Transition from opposed flame spread to fuel regression and blow off: Effect of flow, atmosphere, and microgravity

Xinyan Huang, Shmuel Link, Andy Rodriguez, Maria Thomsen, Sandra Olson, Paul Ferkul, Carlos Fernandez-Pello

Research output: Contribution to journalArticlepeer-review

26 Scopus citations


The spread of flames over the surface of solid combustible material in an opposed flow is different from the mass burning (or fuel regression) in a pool fire. However, the progress of a flame front over a solid fuel includes both flame spread and fuel regression, but the difference between these two processes has not been well clarified. In this work, experiments using cylindrical PMMA samples were conducted in normal gravity and in microgravity. We aim to identify the transition from opposed flame spread to fuel regression under varying conditions, including sample size, opposed flow velocity, pressure, oxygen concentration, external radiation, and gravity level. For a thick rod in normal gravity, as the opposed flow increases to 50-100 cm/s, the flame can no longer spread over the fuel surface but stay in the recirculation zone downstream of the cylinder end surface, like a pool fire flame. The flame spread first transitions to fuel regression at a critical leading-edge regression angle of α 45°, and then, flame blow-off occurs. Under large opposed flow velocity, a stable flat blue flame is formed floating above the rod end surface, because of vortex shedding. In microgravity at a low opposed flow (<10 cm/s), pure fuel regression was not observed. This work aims to clarify the differences between the flame spread and fuel regression in the progress of a flame and provide a better understanding of the blow-off phenomenon on solid fuels.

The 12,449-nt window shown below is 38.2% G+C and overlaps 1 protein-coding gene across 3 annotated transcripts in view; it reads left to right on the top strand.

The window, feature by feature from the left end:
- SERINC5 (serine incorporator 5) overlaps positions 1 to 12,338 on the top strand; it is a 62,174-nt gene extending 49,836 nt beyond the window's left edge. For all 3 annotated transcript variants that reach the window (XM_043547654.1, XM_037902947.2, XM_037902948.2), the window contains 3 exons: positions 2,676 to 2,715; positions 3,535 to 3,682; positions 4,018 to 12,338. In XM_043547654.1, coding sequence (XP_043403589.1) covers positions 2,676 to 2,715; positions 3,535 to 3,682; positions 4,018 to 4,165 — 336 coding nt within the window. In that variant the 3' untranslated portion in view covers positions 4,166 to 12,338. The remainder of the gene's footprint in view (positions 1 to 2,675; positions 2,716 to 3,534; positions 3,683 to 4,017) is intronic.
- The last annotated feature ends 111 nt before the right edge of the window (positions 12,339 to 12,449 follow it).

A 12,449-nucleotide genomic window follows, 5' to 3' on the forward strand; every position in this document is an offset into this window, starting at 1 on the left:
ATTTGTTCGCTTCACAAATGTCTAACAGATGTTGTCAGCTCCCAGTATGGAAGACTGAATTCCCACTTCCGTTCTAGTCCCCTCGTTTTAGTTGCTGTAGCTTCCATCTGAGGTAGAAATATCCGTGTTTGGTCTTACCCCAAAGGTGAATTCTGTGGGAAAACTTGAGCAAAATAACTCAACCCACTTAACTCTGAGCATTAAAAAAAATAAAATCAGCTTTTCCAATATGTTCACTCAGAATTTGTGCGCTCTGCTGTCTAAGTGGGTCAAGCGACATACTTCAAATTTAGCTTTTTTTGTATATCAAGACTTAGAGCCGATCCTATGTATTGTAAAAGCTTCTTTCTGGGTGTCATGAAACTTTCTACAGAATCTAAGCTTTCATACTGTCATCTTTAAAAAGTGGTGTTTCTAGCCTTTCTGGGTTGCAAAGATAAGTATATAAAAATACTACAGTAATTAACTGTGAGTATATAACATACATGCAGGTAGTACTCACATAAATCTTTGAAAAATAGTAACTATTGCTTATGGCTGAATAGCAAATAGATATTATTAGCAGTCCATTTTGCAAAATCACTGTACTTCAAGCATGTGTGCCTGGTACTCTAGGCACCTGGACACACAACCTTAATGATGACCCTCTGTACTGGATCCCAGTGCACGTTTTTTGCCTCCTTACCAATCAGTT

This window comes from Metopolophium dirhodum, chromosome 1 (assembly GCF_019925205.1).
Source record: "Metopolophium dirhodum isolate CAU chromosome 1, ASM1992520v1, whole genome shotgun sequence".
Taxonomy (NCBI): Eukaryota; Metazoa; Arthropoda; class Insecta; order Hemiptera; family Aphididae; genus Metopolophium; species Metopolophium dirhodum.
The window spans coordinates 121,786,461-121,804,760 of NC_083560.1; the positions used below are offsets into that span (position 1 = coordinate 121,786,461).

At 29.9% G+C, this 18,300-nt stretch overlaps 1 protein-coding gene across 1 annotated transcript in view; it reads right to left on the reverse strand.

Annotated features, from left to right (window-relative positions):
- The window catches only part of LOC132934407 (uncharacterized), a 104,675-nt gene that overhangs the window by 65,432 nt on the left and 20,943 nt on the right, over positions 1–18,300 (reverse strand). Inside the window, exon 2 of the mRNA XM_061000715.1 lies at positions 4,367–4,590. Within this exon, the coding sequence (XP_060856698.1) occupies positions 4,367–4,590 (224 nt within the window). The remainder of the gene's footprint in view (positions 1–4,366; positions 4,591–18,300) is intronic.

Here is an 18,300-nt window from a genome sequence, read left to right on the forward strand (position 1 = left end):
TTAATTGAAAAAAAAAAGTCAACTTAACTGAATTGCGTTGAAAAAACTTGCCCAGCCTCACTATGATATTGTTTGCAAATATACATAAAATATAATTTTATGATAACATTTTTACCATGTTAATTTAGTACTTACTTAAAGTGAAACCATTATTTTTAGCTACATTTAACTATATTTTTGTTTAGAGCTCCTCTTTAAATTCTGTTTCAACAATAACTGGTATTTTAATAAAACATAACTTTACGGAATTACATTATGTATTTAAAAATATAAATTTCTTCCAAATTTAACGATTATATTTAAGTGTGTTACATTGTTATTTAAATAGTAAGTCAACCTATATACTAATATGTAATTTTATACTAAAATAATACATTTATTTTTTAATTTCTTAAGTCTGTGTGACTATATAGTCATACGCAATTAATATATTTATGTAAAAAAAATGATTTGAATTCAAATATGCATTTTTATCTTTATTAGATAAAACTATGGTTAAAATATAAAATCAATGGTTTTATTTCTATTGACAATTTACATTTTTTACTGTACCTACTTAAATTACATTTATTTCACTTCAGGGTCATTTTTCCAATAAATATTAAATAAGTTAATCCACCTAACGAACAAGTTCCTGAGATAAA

Original languageEnglish
Pages (from-to)4117-4126
Number of pages10
JournalProceedings of the Combustion Institute
Issue number3
StatePublished - 2019


  • Blue flame sheet
  • Burning
  • PMMA rod
  • Reduced pressure
  • Regression angle


Dive into the research topics of 'Transition from opposed flame spread to fuel regression and blow off: Effect of flow, atmosphere, and microgravity'. Together they form a unique fingerprint.

Cite this